Driveline gearboxes

The variety of transmissions available in the market today is continuing to grow exponentially in the last 15 years, all while increasing in complexity. The result is usually that we are now dealing with a varied amount of transmission types including manual, regular automatic, automatic manual, dual clutch, constantly variable, split power and pure EV.
Until extremely recently, automotive vehicle producers largely had two types of transmitting to pick from: planetary automated with torque converter or conventional manual. Today, nevertheless, the volume of choices available demonstrates the adjustments seen across the industry.

This is also illustrated by the many various kinds of vehicles now being manufactured for the market. And not merely conventional vehicles, but also all electric and hybrid vehicles, with each type requiring different driveline architectures.

The traditional development process involved designing a transmission in isolation from the engine and all of those other powertrain and vehicle. However, that is changing, with the limitations and complications of this method becoming more more popular, and the constant drive among manufacturers and designers to provide optimal efficiency at decreased weight and cost.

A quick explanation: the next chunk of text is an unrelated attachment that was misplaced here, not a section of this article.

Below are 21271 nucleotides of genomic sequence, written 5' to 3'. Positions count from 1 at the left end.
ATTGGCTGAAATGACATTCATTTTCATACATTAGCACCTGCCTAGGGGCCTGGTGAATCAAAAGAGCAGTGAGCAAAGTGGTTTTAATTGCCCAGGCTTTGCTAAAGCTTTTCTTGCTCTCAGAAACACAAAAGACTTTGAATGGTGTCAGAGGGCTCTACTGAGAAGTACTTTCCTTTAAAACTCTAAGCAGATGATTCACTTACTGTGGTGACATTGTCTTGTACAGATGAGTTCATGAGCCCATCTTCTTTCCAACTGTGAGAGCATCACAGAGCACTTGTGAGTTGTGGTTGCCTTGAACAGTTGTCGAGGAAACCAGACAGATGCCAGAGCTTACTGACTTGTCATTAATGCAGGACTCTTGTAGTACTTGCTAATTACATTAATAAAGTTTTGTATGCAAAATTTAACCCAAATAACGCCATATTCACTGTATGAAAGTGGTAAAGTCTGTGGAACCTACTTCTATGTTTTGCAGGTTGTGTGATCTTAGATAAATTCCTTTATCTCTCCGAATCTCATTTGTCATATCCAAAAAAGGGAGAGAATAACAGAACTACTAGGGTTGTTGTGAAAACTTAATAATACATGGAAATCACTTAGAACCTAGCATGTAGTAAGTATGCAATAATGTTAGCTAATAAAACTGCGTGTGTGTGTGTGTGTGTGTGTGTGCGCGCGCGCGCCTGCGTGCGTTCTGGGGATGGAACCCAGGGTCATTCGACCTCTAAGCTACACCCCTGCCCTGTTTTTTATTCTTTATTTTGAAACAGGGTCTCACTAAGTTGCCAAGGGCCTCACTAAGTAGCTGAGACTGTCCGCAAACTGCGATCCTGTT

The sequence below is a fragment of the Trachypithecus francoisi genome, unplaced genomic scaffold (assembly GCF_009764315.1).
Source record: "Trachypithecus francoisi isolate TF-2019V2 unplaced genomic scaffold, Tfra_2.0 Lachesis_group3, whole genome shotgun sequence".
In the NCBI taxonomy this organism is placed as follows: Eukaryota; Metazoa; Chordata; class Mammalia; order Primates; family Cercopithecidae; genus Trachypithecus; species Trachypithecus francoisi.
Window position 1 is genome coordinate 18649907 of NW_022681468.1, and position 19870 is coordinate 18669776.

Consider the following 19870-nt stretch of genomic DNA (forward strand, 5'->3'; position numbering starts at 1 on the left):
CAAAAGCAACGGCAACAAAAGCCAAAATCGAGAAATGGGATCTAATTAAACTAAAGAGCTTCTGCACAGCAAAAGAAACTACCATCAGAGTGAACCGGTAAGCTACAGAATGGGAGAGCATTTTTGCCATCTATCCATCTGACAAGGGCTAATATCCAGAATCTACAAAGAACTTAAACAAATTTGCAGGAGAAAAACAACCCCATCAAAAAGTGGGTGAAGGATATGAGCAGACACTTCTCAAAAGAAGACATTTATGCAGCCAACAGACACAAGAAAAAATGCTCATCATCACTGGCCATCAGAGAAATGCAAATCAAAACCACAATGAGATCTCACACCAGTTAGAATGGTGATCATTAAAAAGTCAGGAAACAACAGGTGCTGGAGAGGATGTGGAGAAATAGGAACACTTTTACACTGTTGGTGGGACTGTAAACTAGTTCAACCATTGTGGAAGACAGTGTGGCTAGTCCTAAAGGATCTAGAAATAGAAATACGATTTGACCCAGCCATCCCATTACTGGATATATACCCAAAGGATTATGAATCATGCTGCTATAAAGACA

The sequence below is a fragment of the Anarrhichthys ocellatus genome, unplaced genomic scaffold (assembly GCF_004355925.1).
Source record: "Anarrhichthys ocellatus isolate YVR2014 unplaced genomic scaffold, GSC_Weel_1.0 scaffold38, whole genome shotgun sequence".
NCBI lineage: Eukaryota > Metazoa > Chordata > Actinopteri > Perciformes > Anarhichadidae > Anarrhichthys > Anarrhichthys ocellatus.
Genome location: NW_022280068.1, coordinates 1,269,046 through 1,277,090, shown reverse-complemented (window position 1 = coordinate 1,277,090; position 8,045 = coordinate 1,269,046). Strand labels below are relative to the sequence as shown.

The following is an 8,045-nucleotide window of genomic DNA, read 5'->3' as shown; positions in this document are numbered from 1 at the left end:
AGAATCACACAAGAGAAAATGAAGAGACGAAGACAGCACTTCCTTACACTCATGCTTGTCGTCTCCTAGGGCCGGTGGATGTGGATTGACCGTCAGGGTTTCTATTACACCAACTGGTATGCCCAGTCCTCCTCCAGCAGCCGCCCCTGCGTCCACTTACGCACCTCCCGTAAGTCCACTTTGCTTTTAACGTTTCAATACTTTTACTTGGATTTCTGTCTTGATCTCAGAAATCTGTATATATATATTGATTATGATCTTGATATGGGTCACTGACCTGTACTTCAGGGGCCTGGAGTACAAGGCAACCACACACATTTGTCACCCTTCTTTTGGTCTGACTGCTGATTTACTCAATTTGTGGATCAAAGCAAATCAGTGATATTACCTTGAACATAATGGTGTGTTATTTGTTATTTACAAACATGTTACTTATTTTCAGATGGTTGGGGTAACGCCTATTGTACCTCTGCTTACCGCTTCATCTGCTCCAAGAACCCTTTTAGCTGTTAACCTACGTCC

New powertrains feature close integration of components like the primary mover, recovery systems and the gearbox, and in addition rely on highly advanced control systems. This is to assure that the very best degree of efficiency and overall performance is delivered all the time. Manufacturers are under increased pressure to create powertrains that are brand new, different from and much better than the last version-a proposition that’s made more complex by the necessity to integrate brand elements, differentiate within the marketplace and do everything on a shorter timescale. Engineering groups are on Driveline gearboxes deadline, and the advancement process must be better and fast-paced than previously.
Until now, the usage of computer-aided engineering (CAE) has been the most typical way to develop drivelines. This process involves components and subsystems designed in isolation by silos within the organization that lean toward verified component-level analysis equipment. While these are highly advanced tools that enable users to extract extremely reliable and accurate data, they are still presenting data that is collected without factor of the whole system.

While this may produce components that work nicely individually, putting them together without prior concern of the entire system can create designs that don’t work, resulting in issues in the driveline that are difficult and expensive to improve.


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